Coronary computed tomography angiography (CCTA) has emerged as the clinical diagnosis standard for coronary artery disease (CAD) in patients with stable chest pain [1]. Additionally, CCTA is recommended by the European Society of Cardiology (ESC) for the screening of chronic coronary syndrome in patients with an intermediate risk of CAD [2,3,4]. This non-invasive imaging modality has gained considerable popularity due to its very good sensitivity and negative predictive value (85–91% and 83–91%, respectively) for detecting coronary plaque and ruling out significant stenosis [5,6,7]. Moreover, emerging technologies in CCTA have the potential to facilitate personalized risk assessment through plaque characterization and cardiovascular metrics [8]. Bridging the gap between these advancements and clinical application warrants careful consideration of the drawbacks of iodinated contrast medium (CM) administration against the benefit of CCTA. Although the incidence of post-contrast acute kidney injury (PC-AKI) in patients is controversial, patients with CAD often exhibit risk factors for PC-AKI, such as estimated glomerular filtration rate (eGFR) < 30 ml/min/1.73 m2, severe heart disease, diabetes mellitus, dehydration, and use of nephrotoxic medication [9,10,11]. Additionally, CM contributes to an increasing worldwide environmental risk by contamination of drinking water sources [12]. Decreasing CM dose combines goals for reducing patient risk, costs, and the ecological footprint associated with pharmaceutical waste. Therefore, the most recent guidelines of the Society of Cardiovascular Computed Tomography (SCCT) recommend reduced tube voltage acquisitions or dual-energy acquisitions with virtual mono-energetic image (VMI) reconstructions for CCTA examinations [13].

One of the available dual-energy or spectral imaging techniques is detector-based dual-layer CT (DLCT), which enables VMI reconstructions across a wide energy spectrum ranging from 40 to 200 kiloelectron volt (keV). Attenuation of iodinated CM increases at low energy levels (< 70 keV), approaching the k-edge of iodine at 33.2 keV, and thereby improving vascular enhancement through the photoelectric effect. Van Hamersvelt et al. demonstrated a potential reduction in CM dose by 40–60% at maintained image quality through the utilization of low VMI reconstructions in-vitro [14]. This has been verified by several other phantom and clinical studies [15,16,17,18,19].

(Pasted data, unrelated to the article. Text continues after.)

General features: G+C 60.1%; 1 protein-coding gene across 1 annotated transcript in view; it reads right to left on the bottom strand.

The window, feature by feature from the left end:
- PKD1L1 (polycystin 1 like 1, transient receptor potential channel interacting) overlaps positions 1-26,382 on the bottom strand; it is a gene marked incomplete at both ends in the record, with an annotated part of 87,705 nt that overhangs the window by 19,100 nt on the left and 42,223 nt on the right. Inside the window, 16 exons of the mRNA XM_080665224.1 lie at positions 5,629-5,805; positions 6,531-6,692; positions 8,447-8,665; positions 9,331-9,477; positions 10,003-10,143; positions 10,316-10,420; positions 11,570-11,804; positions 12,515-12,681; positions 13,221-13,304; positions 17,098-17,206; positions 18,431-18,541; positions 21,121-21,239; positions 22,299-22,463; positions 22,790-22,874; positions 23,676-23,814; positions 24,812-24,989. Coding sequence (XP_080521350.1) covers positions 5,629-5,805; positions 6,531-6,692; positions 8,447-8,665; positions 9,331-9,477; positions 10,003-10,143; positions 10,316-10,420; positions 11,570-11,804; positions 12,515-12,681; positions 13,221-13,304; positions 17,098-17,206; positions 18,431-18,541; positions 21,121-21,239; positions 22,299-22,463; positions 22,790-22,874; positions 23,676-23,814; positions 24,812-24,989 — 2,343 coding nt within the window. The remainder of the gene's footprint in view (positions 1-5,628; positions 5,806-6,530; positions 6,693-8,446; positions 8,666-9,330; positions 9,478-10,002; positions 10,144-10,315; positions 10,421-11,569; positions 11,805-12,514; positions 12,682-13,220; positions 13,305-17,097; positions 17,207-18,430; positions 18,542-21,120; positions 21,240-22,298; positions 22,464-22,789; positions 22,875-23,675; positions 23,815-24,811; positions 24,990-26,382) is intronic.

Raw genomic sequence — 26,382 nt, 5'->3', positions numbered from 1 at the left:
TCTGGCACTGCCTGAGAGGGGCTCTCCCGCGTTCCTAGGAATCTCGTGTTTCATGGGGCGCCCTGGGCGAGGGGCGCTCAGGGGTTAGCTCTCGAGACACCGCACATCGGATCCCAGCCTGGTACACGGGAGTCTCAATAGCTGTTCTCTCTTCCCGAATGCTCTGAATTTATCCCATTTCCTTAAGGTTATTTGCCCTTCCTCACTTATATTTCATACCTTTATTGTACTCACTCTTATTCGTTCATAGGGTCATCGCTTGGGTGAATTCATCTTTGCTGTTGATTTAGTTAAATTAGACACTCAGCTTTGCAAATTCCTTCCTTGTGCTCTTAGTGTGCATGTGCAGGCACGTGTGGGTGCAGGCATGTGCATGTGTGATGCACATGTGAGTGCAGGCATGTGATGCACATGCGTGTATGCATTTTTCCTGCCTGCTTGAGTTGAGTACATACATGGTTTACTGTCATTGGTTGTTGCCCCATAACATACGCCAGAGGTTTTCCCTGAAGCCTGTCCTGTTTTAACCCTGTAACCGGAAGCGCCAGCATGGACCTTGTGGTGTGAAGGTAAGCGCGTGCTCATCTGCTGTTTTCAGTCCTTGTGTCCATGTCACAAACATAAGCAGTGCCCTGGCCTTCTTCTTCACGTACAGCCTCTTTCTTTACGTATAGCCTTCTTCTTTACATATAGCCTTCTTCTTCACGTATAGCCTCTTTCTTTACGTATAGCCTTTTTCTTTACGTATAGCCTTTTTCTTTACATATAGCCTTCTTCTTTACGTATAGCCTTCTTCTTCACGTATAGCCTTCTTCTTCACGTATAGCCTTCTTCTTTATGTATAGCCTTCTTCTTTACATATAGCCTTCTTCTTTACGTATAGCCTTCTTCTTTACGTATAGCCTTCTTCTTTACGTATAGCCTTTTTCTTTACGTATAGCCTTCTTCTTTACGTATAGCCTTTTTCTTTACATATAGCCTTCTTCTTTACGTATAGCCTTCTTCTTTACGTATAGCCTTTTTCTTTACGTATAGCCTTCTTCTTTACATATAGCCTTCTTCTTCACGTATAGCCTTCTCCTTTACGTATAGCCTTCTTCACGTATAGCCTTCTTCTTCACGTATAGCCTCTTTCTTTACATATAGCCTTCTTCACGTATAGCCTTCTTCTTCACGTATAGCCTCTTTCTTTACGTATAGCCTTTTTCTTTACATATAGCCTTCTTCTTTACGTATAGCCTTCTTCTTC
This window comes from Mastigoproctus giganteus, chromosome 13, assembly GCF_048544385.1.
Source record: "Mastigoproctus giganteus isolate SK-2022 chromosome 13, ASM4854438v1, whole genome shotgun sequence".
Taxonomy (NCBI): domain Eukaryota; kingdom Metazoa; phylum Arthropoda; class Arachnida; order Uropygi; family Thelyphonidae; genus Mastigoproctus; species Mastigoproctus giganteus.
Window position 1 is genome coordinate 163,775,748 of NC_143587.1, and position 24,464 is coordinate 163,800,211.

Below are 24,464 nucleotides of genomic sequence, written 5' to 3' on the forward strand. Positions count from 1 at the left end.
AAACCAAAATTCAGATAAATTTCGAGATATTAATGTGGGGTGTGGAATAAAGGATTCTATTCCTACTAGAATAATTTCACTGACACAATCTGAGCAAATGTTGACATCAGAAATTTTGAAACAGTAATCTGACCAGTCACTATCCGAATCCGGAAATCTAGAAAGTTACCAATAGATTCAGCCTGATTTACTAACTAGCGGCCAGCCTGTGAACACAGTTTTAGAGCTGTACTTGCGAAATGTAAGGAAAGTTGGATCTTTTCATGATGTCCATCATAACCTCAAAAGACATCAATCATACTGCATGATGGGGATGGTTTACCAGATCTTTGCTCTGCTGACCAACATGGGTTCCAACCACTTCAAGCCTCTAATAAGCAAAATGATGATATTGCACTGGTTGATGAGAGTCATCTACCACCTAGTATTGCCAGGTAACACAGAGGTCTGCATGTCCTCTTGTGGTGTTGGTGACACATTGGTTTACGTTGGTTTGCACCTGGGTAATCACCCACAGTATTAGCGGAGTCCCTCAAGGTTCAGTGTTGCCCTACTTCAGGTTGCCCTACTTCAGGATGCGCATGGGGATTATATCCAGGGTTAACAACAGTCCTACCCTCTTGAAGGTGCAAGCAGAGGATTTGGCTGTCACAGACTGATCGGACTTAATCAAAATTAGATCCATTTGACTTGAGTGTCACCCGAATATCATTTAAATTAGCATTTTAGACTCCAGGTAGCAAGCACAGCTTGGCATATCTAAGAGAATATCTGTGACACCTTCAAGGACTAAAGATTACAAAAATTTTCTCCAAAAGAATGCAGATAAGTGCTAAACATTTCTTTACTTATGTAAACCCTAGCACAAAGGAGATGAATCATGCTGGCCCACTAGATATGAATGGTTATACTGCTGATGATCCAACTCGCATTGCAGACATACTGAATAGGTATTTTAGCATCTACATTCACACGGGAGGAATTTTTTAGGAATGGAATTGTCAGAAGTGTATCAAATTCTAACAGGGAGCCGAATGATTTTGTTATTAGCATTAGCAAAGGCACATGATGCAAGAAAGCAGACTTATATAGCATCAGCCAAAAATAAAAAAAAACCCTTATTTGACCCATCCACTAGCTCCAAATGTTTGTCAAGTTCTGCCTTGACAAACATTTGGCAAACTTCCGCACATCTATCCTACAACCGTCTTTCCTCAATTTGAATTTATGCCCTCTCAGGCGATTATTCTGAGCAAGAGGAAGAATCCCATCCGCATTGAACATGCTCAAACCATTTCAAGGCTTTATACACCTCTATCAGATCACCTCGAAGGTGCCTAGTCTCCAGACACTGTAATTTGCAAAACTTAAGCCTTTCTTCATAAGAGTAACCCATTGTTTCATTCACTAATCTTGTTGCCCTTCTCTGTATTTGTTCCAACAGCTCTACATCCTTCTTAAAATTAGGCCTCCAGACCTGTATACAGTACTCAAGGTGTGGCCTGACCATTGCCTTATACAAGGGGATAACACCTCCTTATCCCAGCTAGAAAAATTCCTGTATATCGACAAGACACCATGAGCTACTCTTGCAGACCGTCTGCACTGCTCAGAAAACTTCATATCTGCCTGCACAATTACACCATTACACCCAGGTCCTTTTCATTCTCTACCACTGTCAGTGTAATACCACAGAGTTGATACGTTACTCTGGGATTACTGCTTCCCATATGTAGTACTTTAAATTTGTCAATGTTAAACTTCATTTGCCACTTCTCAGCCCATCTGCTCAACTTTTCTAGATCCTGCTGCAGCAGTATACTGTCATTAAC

By lowering the tube voltage from 140 to 120 kilovolt peak (kVp), vascular contrast enhancement is increased by 20–25% [20, 21]. Besides facilitating CM reduction, the use of lower tube voltages also results in a reduction of radiation dose [14, 19, 22]. However, obtaining diagnostic images in obese patients may be challenging, as the presence of increased adipose tissue leads to higher photon attenuation, adversely affecting contrast-to-noise ratios (CNR) and noise levels [23]. Therefore, patient size must be taken into careful consideration when considering optimal VMI levels and tube voltages for diagnostic cardiac imaging.

Similarly, elevated heart rate (HR) is a known cause of motion artifacts and reduced image quality in CCTA. Despite the potential benefits of CM dose reduction and the impact of patient characteristics on image quality, to the best of our knowledge, no study has systematically evaluated the combined impact of patient size, tube voltage, and HR on CM dose reduction for VMI reconstructions [16]. These findings may guide clinicians in tailoring imaging protocols based on indivdual patient characteristics, thereby optimizing both diagnostic accuracy and patient safety.

Therefore, our aim was to systematically assess VMI levels that achieve comparable CNR for DLCT at 50% CM-dose at different tube voltages, simulated patient sizes, and HR compared to the reference protocol (120 kVp, conventional reconstruction, 100% CM dose).

Materials and methods

Phantom design and setup